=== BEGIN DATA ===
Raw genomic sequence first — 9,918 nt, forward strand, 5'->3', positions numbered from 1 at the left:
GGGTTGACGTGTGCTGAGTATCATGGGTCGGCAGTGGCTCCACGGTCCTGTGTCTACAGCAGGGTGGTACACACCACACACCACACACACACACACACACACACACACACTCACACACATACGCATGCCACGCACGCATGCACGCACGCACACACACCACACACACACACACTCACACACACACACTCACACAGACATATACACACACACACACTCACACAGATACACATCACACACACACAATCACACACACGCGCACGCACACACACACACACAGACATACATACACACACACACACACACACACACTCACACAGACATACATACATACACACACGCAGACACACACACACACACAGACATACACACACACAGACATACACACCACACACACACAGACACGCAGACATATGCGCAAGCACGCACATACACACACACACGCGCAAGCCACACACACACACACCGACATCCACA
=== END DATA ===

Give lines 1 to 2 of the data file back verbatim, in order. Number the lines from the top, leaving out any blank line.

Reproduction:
Raw genomic sequence first — 9,918 nt, forward strand, 5'->3', positions numbered from 1 at the left:
GGGTTGACGTGTGCTGAGTATCATGGGTCGGCAGTGGCTCCACGGTCCTGTGTCTACAGCAGGGTGGTACACACCACACACCACACACACACACACACACACACACACACTCACACACATACGCATGCCACGCACGCATGCACGCACGCACACACACCACACACACACACACTCACACACACACACTCACACAGACATATACACACACACACACTCACACAGATACACATCACACACACACAATCACACACACGCGCACGCACACACACACACACAGACATACATACACACACACACACACACACACACTCACACAGACATACATACATACACACACGCAGACACACACACACACACAGACATACACACACACAGACATACACACCACACACACACAGACACGCAGACATATGCGCAAGCACGCACATACACACACACACGCGCAAGCCACACACACACACACCGACATCCACA